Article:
Did that first taste of the spotlight kindle inside me a flame which would lead to a lifelong interest in the stage and all things theatrical? Could be. I do know that when God places a dream in your heart, it does not easily die. And if it does, it wasn’t God who killed it.

I see three lessons here for parents of young children. One, if you want your children to believe you about God (or anything else), don’t lie to them about Santa Claus. Two, whatever you want your kids to remember forever, get it into their heads early! And third, pay attention to their engagement level at concerts. You might just see a noteworthy glimpse into their future—a passion which you can play an important role in nurturing.

Sunday, December 2, 2018

The Fine Art of Name-Calling

Although I’ve always been called “Terrie,” for the first two decades of my life I believed my real name was Theresa, after my great-grandmother. Mom explained that “Terrie” was a nickname and registered me as Theresa at school. The other kids would snicker whenever an unsuspecting substitute teacher called out “Theresa” in roll call.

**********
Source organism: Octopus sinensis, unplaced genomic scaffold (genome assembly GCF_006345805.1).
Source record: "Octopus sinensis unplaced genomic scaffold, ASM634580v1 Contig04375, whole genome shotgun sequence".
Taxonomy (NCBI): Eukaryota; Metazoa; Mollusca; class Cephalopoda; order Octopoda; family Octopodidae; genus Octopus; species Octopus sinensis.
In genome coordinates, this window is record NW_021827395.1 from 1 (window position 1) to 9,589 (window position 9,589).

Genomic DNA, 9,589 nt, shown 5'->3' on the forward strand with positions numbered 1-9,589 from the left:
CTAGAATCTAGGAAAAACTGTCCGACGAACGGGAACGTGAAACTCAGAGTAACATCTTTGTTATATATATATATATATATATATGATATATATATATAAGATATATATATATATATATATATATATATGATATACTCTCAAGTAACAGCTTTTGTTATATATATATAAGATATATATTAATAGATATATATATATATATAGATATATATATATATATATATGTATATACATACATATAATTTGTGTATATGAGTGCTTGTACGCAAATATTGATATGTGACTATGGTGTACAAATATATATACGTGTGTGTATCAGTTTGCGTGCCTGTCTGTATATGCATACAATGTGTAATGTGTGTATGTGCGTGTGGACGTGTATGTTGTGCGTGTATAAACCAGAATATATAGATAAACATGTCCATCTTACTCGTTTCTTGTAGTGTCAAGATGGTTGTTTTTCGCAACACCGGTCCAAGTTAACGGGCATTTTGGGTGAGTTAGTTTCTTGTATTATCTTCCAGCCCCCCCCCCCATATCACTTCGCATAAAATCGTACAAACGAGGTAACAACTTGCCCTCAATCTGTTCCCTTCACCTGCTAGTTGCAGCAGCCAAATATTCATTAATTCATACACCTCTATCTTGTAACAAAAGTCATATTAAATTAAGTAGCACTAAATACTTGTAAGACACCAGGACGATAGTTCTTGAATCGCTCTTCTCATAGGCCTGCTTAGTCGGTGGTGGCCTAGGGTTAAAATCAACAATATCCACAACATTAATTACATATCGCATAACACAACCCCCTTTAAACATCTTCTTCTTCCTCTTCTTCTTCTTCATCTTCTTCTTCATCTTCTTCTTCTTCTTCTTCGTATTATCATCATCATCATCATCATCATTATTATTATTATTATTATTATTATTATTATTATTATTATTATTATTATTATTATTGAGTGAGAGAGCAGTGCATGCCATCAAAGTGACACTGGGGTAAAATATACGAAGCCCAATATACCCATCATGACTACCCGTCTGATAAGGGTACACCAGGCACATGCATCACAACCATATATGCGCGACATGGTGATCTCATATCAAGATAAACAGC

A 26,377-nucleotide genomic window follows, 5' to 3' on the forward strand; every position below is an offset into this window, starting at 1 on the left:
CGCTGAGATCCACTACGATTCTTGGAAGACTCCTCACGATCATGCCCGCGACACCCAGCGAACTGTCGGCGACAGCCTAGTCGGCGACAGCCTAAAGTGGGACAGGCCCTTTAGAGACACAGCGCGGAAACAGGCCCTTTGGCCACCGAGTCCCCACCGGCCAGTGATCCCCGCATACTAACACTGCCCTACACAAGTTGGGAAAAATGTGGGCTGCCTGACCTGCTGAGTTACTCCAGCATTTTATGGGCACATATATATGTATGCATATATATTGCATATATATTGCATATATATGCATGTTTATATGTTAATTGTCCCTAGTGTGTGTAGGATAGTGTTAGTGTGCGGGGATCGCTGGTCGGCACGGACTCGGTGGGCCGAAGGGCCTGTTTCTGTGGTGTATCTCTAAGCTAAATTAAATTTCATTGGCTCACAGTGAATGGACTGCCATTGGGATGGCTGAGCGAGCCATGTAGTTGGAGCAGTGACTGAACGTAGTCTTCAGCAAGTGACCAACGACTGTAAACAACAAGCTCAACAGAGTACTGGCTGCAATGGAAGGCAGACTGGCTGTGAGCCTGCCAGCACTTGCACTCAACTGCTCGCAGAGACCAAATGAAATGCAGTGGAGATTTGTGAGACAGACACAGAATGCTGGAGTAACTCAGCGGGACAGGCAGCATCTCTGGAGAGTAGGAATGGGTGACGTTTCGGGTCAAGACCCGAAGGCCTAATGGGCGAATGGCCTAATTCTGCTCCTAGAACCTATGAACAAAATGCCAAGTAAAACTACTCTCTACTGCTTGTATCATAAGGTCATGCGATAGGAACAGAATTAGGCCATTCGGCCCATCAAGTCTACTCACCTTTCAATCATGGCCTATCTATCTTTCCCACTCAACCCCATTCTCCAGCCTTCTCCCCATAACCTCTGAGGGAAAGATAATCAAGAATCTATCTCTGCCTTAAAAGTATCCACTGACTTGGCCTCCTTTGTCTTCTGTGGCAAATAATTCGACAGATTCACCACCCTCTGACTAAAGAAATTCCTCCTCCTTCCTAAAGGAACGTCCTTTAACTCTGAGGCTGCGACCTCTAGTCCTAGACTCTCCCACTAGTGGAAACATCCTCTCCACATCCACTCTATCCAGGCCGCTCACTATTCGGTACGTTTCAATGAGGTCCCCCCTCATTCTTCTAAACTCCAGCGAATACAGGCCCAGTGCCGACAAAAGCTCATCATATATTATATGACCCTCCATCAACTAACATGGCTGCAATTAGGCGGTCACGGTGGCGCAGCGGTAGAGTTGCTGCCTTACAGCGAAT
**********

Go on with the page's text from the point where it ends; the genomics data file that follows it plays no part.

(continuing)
At thirteen, I decided it might be cool to spell my name Teri. It caught on, and I remained Teri all through high school. That’s what you’ll see on my high school diploma and our wedding invitation.

Then, because I was moving out of the country, I applied for my birth certificate. Lo and behold, I discovered I’d been legally registered at birth as Terrie. I had never actually been Theresa at all. We teased Mom that she must have been looped on painkillers when she filled out the form.

So I became Terrie once again, and I’ve stuck with that for forty years, although others have spelled it Teri, Terie, Terry, and Terri. One becomes used to all the variations when one has a name like mine. I try not to let it cause an identity crisis.

Recently, though, I created a Service Canada account online. If you’ve done that, you know you must first request a special unique code. When my code arrived in the mail, my name was spelled Teri. Even my middle name, Janette, was misspelled. Would this discrepancy cause problems down the road? I didn’t want to risk it.

So, down to the Service Canada office I went. I took along my passport showing the correct spelling of my name. I should have realized they’d want my birth certificate and marriage certificate. So, back home I drove for the key to our security box. When I arrived at the Credit Union, friendly Holly led me into the room with all the lock boxes and pulled ours out. I went through everything. No birth or marriage certificates materialized, except for hubby’s. I returned home, where I found mine in a filing cabinet, and circled back to Service Canada.